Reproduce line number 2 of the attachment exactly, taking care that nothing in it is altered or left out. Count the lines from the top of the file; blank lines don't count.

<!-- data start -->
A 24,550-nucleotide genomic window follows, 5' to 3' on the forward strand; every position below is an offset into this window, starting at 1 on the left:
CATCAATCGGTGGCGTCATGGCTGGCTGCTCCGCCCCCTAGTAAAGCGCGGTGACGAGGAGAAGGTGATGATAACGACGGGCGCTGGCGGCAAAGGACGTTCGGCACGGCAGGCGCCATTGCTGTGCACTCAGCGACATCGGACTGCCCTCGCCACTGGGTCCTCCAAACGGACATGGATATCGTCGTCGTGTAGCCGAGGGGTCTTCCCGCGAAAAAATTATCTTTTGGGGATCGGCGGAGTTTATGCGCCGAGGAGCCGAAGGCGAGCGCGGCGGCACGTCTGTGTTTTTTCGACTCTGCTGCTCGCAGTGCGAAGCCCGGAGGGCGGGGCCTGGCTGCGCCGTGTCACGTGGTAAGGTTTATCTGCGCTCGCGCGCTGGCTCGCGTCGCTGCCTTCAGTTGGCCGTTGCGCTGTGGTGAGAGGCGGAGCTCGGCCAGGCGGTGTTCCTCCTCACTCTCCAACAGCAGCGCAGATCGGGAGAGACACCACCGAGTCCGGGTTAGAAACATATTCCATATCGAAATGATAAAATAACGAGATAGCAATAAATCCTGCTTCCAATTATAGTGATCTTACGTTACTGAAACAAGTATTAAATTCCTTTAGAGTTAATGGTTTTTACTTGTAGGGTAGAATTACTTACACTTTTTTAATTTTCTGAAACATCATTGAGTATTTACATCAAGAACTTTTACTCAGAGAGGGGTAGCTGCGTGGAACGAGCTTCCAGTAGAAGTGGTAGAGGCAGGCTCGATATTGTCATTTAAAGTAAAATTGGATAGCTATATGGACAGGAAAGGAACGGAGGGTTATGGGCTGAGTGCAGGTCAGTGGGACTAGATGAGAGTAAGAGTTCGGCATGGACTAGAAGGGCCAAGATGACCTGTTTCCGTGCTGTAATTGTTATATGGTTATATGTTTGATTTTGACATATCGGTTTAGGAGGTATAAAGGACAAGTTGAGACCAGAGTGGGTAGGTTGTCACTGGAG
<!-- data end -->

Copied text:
CATCAATCGGTGGCGTCATGGCTGGCTGCTCCGCCCCCTAGTAAAGCGCGGTGACGAGGAGAAGGTGATGATAACGACGGGCGCTGGCGGCAAAGGACGTTCGGCACGGCAGGCGCCATTGCTGTGCACTCAGCGACATCGGACTGCCCTCGCCACTGGGTCCTCCAAACGGACATGGATATCGTCGTCGTGTAGCCGAGGGGTCTTCCCGCGAAAAAATTATCTTTTGGGGATCGGCGGAGTTTATGCGCCGAGGAGCCGAAGGCGAGCGCGGCGGCACGTCTGTGTTTTTTCGACTCTGCTGCTCGCAGTGCGAAGCCCGGAGGGCGGGGCCTGGCTGCGCCGTGTCACGTGGTAAGGTTTATCTGCGCTCGCGCGCTGGCTCGCGTCGCTGCCTTCAGTTGGCCGTTGCGCTGTGGTGAGAGGCGGAGCTCGGCCAGGCGGTGTTCCTCCTCACTCTCCAACAGCAGCGCAGATCGGGAGAGACACCACCGAGTCCGGGTTAGAAACATATTCCATATCGAAATGATAAAATAACGAGATAGCAATAAATCCTGCTTCCAATTATAGTGATCTTACGTTACTGAAACAAGTATTAAATTCCTTTAGAGTTAATGGTTTTTACTTGTAGGGTAGAATTACTTACACTTTTTTAATTTTCTGAAACATCATTGAGTATTTACATCAAGAACTTTTACTCAGAGAGGGGTAGCTGCGTGGAACGAGCTTCCAGTAGAAGTGGTAGAGGCAGGCTCGATATTGTCATTTAAAGTAAAATTGGATAGCTATATGGACAGGAAAGGAACGGAGGGTTATGGGCTGAGTGCAGGTCAGTGGGACTAGATGAGAGTAAGAGTTCGGCATGGACTAGAAGGGCCAAGATGACCTGTTTCCGTGCTGTAATTGTTATATGGTTATATGTTTGATTTTGACATATCGGTTTAGGAGGTATAAAGGACAAGTTGAGACCAGAGTGGGTAGGTTGTCACTGGAG